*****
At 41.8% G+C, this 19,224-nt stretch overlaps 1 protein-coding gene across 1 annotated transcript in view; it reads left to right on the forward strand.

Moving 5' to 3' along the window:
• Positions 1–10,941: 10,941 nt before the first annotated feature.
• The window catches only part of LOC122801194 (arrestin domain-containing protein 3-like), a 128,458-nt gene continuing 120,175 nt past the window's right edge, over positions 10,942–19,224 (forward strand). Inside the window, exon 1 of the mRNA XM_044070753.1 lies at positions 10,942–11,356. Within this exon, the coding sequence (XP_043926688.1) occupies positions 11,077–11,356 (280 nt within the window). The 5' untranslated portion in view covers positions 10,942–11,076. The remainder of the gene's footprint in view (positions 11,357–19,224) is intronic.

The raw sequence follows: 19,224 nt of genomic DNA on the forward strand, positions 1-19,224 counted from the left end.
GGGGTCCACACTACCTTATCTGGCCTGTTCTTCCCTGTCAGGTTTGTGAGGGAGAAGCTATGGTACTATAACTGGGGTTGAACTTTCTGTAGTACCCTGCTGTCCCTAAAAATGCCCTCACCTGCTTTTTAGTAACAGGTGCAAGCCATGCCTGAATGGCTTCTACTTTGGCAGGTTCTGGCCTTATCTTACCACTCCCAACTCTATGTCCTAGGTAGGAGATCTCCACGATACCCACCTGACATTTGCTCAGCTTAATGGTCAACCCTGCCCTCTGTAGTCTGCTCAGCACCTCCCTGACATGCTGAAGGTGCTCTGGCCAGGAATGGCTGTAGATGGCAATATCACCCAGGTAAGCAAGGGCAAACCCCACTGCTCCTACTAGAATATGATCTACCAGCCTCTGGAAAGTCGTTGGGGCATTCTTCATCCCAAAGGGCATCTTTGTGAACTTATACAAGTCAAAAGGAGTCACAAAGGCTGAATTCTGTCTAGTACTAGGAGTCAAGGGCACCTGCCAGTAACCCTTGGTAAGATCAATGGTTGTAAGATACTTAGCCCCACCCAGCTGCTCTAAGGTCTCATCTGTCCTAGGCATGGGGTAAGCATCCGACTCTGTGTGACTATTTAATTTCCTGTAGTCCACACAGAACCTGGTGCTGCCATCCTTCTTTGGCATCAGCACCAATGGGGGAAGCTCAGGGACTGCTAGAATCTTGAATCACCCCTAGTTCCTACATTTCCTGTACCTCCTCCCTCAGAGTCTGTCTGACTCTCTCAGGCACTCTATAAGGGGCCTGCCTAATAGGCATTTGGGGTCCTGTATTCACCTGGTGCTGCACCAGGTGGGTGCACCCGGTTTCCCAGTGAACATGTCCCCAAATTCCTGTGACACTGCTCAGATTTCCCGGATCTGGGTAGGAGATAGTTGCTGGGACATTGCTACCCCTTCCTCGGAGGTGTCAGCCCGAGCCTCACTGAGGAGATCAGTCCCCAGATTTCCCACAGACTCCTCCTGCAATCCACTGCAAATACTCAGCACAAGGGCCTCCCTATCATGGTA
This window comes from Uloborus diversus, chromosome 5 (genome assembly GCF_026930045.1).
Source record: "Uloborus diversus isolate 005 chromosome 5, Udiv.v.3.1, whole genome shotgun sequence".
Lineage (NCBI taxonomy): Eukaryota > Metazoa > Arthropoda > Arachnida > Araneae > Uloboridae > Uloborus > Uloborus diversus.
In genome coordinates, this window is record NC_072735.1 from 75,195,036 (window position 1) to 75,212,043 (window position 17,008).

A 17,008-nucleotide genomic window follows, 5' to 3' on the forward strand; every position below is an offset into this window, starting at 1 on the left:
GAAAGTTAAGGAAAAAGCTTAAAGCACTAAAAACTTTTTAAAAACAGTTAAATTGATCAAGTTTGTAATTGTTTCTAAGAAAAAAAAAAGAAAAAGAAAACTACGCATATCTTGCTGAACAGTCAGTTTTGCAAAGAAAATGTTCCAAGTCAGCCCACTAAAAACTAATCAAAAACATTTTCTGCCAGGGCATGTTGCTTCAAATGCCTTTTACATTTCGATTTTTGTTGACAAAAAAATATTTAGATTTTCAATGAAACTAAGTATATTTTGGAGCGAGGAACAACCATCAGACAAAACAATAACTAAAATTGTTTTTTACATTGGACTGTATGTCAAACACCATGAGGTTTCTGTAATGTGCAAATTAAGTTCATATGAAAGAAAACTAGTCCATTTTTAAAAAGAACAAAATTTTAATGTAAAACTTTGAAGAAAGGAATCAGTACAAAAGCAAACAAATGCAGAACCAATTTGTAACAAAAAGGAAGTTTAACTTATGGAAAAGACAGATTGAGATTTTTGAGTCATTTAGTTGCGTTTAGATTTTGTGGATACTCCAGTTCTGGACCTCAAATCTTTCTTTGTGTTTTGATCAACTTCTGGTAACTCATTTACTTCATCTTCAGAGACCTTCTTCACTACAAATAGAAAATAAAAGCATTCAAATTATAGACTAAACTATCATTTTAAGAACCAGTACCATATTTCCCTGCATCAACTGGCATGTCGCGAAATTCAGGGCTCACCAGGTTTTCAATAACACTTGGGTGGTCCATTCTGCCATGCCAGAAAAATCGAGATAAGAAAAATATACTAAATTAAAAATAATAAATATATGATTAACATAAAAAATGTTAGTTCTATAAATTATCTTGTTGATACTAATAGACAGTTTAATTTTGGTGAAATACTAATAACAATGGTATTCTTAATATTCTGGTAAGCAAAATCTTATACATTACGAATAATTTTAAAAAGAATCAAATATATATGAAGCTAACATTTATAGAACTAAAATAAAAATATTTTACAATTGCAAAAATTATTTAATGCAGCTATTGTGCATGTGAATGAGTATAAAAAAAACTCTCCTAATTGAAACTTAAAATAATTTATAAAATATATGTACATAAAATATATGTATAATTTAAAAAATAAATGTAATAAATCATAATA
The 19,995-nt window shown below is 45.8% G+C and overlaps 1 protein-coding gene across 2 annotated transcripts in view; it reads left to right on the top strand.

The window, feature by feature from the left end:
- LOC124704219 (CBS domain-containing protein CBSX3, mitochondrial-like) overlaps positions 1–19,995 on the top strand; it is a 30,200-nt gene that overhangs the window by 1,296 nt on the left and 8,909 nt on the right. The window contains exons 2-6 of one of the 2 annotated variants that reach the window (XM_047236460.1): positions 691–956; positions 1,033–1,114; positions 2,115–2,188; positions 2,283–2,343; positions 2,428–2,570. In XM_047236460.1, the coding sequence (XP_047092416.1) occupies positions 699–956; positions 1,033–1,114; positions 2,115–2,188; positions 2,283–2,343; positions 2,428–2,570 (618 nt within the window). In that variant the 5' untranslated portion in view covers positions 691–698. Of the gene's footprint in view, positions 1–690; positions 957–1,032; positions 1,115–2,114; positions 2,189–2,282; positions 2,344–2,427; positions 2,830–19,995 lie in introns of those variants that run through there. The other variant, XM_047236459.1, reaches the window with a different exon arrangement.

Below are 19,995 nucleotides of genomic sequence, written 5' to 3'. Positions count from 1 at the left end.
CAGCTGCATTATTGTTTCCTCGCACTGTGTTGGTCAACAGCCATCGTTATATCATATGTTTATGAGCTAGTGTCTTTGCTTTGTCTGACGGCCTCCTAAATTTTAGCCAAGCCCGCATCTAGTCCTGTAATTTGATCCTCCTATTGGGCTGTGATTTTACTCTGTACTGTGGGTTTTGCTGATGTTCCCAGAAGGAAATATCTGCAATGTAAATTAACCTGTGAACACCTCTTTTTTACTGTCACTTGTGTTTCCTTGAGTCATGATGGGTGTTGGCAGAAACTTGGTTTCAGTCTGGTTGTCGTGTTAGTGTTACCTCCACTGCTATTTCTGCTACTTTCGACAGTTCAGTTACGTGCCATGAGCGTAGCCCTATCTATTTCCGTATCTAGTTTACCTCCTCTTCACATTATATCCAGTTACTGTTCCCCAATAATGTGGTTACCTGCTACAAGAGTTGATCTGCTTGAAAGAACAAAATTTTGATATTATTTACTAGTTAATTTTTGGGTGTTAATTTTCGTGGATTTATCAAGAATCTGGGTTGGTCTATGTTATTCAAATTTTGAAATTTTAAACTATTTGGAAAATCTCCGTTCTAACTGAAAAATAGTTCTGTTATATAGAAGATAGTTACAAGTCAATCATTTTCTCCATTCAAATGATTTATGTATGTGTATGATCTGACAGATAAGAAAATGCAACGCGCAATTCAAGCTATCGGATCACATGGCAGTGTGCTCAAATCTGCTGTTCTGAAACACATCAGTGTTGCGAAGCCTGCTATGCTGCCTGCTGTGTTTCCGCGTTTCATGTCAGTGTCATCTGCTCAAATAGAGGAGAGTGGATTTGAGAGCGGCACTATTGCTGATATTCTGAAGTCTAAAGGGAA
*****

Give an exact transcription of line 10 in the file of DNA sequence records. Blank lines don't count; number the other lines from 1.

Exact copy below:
In genome coordinates, this window is record NC_072735.1 from 75,195,036 (window position 1) to 75,212,043 (window position 17,008).